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Between Vatsyayana and Vacaspati, the Nyayabhasyavarttika reigns supreme as the only work by Uddyatakara. It explains, true to the definition of a Varittika, nearly every word of the Nyayabhasya, adds fresh elements and sometimes criticizes the earlier position. In this work, it is it is claimed the original views of Aksapada, the father of Nyaya, have been rescued rom the onslaught of 'bad logicians'. Vacaspati subsequently identifies these 'bad logicians' with Nagarjuna, Vasubandhu and Dignaga. Concerning dought, liberations, fallacies, refutation of the Buddhist theories of momentaryness, difference theory of meanings of general words, relation of part and whole, etc., clear philosophical advancement is evinced in the varttika. As the  second volume of the vast Nyaya - chaturgranthika project, this edition is unique in providing a critical text based on hitherto undiscovered source material, as well as giving all the variants in the footnotes. These sources have for the first time enabled the editor to reconstruct an unmutilated version of the Varttika on I.i.9 which was hopelessly fragmented before.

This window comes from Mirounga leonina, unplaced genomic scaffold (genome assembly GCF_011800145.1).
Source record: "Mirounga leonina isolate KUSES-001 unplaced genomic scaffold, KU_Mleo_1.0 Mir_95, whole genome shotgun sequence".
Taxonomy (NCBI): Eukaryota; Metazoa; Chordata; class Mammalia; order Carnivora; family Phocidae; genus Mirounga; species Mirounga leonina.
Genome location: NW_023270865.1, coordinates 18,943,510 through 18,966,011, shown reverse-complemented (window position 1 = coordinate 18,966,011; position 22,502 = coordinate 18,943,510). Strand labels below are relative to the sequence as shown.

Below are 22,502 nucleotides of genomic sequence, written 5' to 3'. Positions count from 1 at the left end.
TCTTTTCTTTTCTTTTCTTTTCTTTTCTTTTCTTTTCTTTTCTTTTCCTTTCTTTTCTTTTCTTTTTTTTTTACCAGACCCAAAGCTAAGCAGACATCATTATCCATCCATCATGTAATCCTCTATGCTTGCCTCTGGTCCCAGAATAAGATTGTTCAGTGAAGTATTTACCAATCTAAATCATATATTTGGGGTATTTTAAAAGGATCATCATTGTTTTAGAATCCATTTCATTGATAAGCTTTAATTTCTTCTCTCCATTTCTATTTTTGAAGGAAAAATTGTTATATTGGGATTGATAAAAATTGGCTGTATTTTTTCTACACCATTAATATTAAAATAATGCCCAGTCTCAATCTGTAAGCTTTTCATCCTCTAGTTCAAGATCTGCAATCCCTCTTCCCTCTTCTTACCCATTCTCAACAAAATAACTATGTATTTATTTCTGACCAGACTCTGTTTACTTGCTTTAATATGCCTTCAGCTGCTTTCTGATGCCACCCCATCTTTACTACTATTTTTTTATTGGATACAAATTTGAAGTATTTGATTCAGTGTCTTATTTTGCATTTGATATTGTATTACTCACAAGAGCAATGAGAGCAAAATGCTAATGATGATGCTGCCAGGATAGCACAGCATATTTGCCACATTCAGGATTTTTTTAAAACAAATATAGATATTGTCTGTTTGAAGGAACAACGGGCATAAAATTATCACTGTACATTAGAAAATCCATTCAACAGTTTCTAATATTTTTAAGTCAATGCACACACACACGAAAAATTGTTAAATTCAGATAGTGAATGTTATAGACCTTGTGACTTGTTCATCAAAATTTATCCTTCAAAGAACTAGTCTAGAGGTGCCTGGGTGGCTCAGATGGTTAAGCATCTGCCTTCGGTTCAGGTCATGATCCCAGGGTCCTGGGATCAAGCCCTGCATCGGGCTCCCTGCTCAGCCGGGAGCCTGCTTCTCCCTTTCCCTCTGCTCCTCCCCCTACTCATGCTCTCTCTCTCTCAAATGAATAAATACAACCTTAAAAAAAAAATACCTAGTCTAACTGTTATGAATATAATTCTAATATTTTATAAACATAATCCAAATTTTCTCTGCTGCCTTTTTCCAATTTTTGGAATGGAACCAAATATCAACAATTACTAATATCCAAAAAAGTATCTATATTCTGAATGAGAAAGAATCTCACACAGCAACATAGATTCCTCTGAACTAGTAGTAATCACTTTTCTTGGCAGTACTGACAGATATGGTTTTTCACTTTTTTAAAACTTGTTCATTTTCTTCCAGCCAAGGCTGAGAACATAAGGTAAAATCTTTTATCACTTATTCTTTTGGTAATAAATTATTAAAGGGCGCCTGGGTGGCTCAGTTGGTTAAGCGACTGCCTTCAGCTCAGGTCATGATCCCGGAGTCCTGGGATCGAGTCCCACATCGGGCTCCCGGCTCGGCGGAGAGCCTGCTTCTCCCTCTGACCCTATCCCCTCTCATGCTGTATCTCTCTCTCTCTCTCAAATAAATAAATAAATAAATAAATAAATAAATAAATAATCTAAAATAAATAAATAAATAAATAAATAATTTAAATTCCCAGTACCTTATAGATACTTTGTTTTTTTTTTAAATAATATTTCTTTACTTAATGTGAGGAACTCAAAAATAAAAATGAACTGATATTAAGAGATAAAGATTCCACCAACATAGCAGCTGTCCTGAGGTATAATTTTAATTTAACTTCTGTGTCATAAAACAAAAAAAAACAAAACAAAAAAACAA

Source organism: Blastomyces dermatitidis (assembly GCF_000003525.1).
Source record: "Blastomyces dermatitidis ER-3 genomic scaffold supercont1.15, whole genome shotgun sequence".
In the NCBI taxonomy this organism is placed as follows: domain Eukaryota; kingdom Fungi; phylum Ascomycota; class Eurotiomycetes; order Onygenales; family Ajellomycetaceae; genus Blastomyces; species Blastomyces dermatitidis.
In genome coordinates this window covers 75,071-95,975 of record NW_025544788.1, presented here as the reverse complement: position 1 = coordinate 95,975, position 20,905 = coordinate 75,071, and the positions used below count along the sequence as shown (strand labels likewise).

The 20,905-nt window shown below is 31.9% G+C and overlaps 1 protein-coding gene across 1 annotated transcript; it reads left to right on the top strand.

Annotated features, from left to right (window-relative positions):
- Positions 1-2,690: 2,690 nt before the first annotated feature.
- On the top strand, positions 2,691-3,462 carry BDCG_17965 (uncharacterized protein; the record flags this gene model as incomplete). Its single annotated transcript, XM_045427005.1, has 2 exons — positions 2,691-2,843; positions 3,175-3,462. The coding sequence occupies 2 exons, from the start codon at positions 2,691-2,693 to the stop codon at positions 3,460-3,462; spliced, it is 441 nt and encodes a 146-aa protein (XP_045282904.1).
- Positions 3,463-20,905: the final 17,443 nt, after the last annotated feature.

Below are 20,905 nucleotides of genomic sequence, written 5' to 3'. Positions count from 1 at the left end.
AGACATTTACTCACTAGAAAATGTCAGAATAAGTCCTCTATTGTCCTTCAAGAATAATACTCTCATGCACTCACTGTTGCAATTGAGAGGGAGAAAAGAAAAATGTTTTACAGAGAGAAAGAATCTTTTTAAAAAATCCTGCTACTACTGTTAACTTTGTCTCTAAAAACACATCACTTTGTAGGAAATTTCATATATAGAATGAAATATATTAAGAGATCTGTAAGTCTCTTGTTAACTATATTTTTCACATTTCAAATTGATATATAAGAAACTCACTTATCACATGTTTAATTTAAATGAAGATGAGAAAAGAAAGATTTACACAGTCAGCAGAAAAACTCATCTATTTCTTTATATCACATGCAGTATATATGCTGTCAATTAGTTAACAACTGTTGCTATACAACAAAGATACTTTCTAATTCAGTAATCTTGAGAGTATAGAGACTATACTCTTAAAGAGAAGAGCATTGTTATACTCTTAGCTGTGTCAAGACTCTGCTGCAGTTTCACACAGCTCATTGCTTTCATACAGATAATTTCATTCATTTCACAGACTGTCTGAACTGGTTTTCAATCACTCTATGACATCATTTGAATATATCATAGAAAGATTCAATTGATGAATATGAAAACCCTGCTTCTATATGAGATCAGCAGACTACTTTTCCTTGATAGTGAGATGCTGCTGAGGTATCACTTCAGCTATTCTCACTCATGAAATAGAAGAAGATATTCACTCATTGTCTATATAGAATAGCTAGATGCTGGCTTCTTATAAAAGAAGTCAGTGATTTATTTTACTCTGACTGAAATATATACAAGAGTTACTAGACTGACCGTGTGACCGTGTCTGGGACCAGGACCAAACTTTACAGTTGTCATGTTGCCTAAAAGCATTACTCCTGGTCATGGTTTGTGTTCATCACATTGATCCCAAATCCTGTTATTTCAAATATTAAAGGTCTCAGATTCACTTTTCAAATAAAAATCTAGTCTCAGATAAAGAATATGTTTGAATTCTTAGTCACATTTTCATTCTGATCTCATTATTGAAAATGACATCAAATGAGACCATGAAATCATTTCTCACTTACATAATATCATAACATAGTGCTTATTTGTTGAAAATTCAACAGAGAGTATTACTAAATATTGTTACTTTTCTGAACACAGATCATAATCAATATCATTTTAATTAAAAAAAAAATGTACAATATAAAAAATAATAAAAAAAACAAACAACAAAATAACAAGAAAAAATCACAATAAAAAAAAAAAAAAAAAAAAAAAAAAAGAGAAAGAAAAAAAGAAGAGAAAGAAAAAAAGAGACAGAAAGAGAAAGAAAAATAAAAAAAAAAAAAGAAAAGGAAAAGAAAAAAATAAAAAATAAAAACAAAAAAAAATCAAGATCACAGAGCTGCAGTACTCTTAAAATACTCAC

'The illuminator' - That is what his name meant. And the light he threw on the criptic wotk of Aksapada and Vatsyayana - the only two predecessors he mentiones by name - is so bright that it still dazzles us across, atleast twelve centuries. Yet, his persoal history, even his birth place remains shrouded in doubt and darkness. A discendent of the Bharadvaja clan. Uddyotakara is said to have een a Pasupata acarya. He succeeded Dignaga and was known to Subandhu whom Banabhatta praised. Judging from the indirect allusion to rival logicians, his name seems to have been one of great vitality and variety of views in Indian logic. Hence Udayana's characterisation of Uddyotakara's time as the youth of the vedic school of logic. Besides poviding Dharmakirti and his successor with a vigorous target, it was Uddyotakara who preserved, through his accurate representation, albeit for the sake of refutation, the views of great Buddhist thinkers like Nagarjuna, Vasubandhu and Dignaga. While foreign invaders demolished monasteries and manuscripts, it was Uddyotakara who was immortalizing the Buddhist philosophical position.